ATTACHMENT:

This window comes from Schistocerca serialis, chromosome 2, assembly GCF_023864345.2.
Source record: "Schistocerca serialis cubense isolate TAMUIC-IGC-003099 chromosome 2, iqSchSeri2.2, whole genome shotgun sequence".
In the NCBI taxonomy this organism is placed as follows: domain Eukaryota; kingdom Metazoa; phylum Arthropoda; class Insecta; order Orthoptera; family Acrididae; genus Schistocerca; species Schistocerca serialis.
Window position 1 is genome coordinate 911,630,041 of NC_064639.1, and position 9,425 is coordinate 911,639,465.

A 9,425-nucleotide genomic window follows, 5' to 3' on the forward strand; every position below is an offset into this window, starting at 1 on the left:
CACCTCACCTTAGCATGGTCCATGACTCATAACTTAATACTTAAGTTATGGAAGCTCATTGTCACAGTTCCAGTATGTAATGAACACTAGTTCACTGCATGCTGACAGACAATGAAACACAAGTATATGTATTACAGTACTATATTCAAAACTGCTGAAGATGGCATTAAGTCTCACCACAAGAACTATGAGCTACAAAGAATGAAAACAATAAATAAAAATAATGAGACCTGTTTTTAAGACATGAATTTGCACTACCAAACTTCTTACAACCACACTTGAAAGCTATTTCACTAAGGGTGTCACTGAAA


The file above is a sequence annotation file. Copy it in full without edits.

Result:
This window comes from Schistocerca serialis, chromosome 2, assembly GCF_023864345.2.
Source record: "Schistocerca serialis cubense isolate TAMUIC-IGC-003099 chromosome 2, iqSchSeri2.2, whole genome shotgun sequence".
In the NCBI taxonomy this organism is placed as follows: domain Eukaryota; kingdom Metazoa; phylum Arthropoda; class Insecta; order Orthoptera; family Acrididae; genus Schistocerca; species Schistocerca serialis.
Window position 1 is genome coordinate 911,630,041 of NC_064639.1, and position 9,425 is coordinate 911,639,465.

A 9,425-nucleotide genomic window follows, 5' to 3' on the forward strand; every position below is an offset into this window, starting at 1 on the left:
CACCTCACCTTAGCATGGTCCATGACTCATAACTTAATACTTAAGTTATGGAAGCTCATTGTCACAGTTCCAGTATGTAATGAACACTAGTTCACTGCATGCTGACAGACAATGAAACACAAGTATATGTATTACAGTACTATATTCAAAACTGCTGAAGATGGCATTAAGTCTCACCACAAGAACTATGAGCTACAAAGAATGAAAACAATAAATAAAAATAATGAGACCTGTTTTTAAGACATGAATTTGCACTACCAAACTTCTTACAACCACACTTGAAAGCTATTTCACTAAGGGTGTCACTGAAA